Exclusive: Brazil wants Venezuela election if Chavez dies - sources

Mon Jan 14, 2013 9:09pm EST
 
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By Brian Winter and Ana Flor

SAO PAULO/BRASILIA (Reuters) - Brazil is urging Venezuela's government to hold elections as quickly as possible if President Hugo Chavez dies, senior officials told Reuters on Monday, a major intervention by Latin America's regional powerhouse that could help ensure a smoother leadership transition in Caracas.

Brazilian officials have expressed their wishes directly to Venezuelan Vice President Nicolas Maduro, the officials said on condition of anonymity. Chavez has designated Maduro as his preferred successor if he loses his battle with cancer.

"We are explicitly saying that if Chavez dies, we would like to see elections as soon as possible," one official said. "We think that's the best way to ensure a peaceful democratic transition, which is Brazil's main desire."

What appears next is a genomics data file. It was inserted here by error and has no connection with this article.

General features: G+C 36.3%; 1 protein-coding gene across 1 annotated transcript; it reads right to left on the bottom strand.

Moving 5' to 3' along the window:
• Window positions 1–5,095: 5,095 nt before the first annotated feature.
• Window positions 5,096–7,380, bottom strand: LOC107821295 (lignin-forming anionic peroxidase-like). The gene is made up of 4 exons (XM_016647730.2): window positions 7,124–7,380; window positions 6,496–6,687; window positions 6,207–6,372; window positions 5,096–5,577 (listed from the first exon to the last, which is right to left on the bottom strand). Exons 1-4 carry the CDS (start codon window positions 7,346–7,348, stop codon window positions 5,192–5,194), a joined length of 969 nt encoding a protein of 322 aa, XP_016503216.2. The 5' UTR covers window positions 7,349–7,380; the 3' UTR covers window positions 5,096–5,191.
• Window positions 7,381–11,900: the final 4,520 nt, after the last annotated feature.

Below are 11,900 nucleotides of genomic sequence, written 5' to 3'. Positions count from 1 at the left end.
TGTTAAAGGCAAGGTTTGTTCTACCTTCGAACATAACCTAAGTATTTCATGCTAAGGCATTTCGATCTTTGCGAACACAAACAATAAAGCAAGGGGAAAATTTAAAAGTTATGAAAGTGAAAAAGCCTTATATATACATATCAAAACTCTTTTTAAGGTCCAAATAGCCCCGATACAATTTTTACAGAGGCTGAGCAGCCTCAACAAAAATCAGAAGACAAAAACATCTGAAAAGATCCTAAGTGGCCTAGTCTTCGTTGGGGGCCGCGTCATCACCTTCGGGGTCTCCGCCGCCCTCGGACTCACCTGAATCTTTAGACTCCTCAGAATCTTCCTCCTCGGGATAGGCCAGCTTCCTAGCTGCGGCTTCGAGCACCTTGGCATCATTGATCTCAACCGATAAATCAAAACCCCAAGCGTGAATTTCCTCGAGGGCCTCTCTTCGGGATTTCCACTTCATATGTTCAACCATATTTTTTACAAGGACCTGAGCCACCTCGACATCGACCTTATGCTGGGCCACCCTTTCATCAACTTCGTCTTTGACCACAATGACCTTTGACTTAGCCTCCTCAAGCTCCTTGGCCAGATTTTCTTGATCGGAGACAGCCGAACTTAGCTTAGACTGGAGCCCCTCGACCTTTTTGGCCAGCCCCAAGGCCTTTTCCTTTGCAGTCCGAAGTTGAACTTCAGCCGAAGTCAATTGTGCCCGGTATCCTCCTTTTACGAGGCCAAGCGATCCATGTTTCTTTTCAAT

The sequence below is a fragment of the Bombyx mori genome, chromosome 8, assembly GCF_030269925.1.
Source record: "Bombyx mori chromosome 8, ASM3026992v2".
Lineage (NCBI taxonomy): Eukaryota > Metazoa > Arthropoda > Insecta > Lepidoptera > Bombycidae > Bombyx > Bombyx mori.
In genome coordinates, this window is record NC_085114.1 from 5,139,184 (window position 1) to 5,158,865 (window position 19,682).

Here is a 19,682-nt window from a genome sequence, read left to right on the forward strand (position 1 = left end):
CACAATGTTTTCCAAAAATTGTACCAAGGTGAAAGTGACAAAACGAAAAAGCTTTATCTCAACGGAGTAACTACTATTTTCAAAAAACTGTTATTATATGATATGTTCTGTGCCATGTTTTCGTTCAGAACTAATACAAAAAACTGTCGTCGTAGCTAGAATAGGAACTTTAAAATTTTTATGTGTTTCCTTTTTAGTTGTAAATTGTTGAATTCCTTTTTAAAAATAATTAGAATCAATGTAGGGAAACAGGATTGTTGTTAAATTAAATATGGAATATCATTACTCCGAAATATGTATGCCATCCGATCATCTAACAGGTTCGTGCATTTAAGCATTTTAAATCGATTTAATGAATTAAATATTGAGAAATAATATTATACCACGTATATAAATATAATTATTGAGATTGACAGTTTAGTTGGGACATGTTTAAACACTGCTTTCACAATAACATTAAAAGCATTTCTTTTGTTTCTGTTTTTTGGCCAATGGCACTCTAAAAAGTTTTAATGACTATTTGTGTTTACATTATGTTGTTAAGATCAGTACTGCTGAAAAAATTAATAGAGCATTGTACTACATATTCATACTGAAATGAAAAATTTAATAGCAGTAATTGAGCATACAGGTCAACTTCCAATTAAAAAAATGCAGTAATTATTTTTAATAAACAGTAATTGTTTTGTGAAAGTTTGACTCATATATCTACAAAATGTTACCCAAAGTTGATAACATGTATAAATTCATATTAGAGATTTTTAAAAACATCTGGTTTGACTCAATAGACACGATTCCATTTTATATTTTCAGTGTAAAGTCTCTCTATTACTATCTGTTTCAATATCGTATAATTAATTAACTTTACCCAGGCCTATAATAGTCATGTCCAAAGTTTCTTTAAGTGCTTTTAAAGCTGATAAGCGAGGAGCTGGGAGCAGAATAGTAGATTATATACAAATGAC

Chavez is in Cuba receiving cancer treatment and he has not been seen in public for a month, prompting speculation that he is near death.

Venezuela's constitution says a new election must be held within 30 days if the president dies. Before leaving for Cuba, Chavez urged Venezuelans to back Maduro should the cancer leave him incapacitated, and Chavez's backers and the opposition appear to be preparing behind the scenes for a possible new vote.

Yet some foreign officials in the region, and some activists in more radical Venezuelan opposition circles, have privately expressed fears that the government could bend the rules if it wants, especially if polls show Maduro might lose.

The Supreme Court's controversial decision to postpone Chavez's inauguration last week reinforced concerns that loopholes could be used to keep the current government in power.

Venezuela's government said Sunday that Chavez's health has improved somewhat, though his lung infection still requires special care.   Continued...

 
Venezuelan Vice President Nicolas Maduro speaks during a rally in support of President Hugo Chavez in Caracas January 10, 2013. REUTERS/Carlos Garcia Rawlins